1 October 2019 Susannah

Hilaire Belloc & Tarantella

Italians in Naples dance the Tarantella,

Tarantella by Hilaire Belloc

Do you remember an Inn,
Do you remember an Inn?
And the tedding and the spreading
Of the straw for a bedding,
And the fleas that tease in the High Pyrenees,
And the wine that tasted of the tar?
And the cheers and the jeers of the young muleteers
(Under the vine of the dark verandah)?
Do you remember an Inn, Miranda,
Do you remember an Inn?
And the cheers and the jeers of the young muleteeers
Who hadn’t got a penny,
And who weren’t paying any,
And the hammer at the doors and the Din?
And the Hip! Hop! Hap!
Of the clap
Of the hands to the twirl and the swirl
Of the girl gone chancing,
Backing and advancing,
Snapping of a clapper to the spin
Out and in —
And the Ting, Tong, Tang, of the Guitar.
Do you remember an Inn,
Do you remember an Inn?

Never more;
Never more.
Only the high peaks hoar:
And Aragon a torrent at the door.
No sound
In the walls of the Halls where falls
The tread
Of the feet of the dead to the ground
No sound:
But the boom
Of the far Waterfall like Doom.

In 1909 French born English writer Hilaire Belloc published a travel book called The Pyrenees. One of the places he stayed at while in the Spanish side of the mountains was the tiny village of Canfranc and it was the Hotel Sisas which provided his accommodation. The wine was so-so, the cooking dubious, and the locals were very ready to hire him horses. Nearby was the Cascada de Ip, an impressive waterfall. The remains of the inn are still there today, though the barn, where “the tedding and the spreading/ Of the straw for a bedding” took place, has long gone.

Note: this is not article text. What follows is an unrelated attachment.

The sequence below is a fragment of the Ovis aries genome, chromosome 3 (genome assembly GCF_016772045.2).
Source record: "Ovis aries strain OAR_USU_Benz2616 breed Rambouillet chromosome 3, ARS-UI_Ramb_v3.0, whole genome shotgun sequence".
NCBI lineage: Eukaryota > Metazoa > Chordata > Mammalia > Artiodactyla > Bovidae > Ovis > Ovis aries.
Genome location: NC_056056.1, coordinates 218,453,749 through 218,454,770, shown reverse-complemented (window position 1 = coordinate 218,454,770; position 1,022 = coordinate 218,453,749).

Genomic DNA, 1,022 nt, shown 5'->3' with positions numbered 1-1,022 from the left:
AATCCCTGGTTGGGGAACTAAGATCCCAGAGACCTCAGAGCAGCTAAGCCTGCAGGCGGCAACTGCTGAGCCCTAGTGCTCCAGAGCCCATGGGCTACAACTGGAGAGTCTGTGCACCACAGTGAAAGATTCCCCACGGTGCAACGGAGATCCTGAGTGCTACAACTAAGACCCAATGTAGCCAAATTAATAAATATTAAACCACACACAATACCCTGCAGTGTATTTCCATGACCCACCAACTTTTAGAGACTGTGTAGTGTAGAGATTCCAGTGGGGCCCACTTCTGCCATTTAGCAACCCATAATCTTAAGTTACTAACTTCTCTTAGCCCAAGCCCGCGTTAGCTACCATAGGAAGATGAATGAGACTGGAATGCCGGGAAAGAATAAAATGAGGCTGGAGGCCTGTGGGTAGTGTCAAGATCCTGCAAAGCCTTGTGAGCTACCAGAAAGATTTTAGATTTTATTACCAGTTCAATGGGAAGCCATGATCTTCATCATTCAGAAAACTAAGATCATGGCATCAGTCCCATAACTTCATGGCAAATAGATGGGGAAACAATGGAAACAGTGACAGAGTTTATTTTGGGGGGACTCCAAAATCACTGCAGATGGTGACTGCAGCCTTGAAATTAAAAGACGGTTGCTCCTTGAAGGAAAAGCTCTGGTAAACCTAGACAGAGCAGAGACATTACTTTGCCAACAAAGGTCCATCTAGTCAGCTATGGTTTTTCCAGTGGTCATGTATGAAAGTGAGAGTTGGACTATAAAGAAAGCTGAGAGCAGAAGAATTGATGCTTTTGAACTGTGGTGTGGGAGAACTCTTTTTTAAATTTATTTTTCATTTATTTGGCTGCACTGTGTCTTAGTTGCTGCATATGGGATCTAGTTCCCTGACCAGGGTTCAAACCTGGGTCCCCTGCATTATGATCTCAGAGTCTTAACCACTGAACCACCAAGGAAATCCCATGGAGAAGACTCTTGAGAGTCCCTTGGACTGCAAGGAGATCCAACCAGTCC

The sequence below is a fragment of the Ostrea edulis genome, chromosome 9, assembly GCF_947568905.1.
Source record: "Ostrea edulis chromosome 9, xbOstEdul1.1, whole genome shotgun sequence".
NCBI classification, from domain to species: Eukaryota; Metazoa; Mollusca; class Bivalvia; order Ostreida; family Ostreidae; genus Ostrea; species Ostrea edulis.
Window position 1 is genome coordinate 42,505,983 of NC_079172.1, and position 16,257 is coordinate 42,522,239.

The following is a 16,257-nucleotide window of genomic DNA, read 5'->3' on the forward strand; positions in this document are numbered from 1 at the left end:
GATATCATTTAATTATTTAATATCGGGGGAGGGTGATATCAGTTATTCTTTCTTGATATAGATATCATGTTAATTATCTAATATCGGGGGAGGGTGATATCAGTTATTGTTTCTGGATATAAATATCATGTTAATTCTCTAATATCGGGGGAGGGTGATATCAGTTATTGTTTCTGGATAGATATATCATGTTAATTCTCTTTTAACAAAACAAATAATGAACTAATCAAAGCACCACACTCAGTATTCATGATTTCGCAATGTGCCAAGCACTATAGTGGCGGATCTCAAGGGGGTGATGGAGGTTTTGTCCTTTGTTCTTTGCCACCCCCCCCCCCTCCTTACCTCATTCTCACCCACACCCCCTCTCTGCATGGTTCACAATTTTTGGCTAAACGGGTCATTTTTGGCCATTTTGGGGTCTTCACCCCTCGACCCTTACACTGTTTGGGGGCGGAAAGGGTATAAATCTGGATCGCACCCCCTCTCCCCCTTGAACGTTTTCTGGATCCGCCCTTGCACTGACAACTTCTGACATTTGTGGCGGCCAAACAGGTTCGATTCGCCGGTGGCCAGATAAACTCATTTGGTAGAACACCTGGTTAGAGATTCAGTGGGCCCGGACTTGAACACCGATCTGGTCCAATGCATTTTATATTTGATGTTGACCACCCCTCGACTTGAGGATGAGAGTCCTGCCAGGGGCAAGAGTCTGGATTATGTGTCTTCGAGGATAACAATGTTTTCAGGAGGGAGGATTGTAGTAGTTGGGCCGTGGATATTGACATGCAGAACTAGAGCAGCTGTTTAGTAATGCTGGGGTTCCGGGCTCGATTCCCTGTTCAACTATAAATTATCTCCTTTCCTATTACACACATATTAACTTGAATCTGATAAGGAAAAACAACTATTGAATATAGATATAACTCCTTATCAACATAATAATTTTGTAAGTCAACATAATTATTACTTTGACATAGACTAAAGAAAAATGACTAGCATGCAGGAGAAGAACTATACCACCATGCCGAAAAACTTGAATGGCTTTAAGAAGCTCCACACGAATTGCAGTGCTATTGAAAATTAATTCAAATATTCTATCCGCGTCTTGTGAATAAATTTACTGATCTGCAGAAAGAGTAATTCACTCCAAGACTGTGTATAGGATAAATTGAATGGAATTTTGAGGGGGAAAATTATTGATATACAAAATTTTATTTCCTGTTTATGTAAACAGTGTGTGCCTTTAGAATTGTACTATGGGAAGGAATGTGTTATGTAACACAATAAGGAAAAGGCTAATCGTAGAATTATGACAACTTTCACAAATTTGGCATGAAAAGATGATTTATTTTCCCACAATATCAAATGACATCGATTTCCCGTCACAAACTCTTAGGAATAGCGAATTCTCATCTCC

In 1929 Belloc dedicated a copy of the poem to Miranda Mackintosh, daughter of a close friend. But she was not the Miranda of the poem as she was only two years old at the time, so could hardly be expected to remember anything much. It has been suggested that the Miranda of the poem was actually the newly created Duque de Miranda, with whom Belloc was known to have corresponded.

A tarantella is a folk dance with an up-beat tempo, a frenetic dance that was said to imitate tarantism, the physical spasms brought on by the bite of a spider. The rhythm of the poem has a hypnotic effect on the reader.
The poem begins with an insistent question which becomes a refrain. Repetitions stress the youth, joy and merriment, while the onomatopoea makes the reader feel the music and movement of the dance. The stanza expresses a longing for one particular wild night in Spain. The second stanza brings an abrupt change of tone, with the melancholy refrain “Never more, Miranda, never more”. Suddenly the sounds are sonorous and sombre (doom, boom, dead) and although the waterfall booms, there is no human sound. The poem has turned into a lament but for all lost experience and youthful pleasures.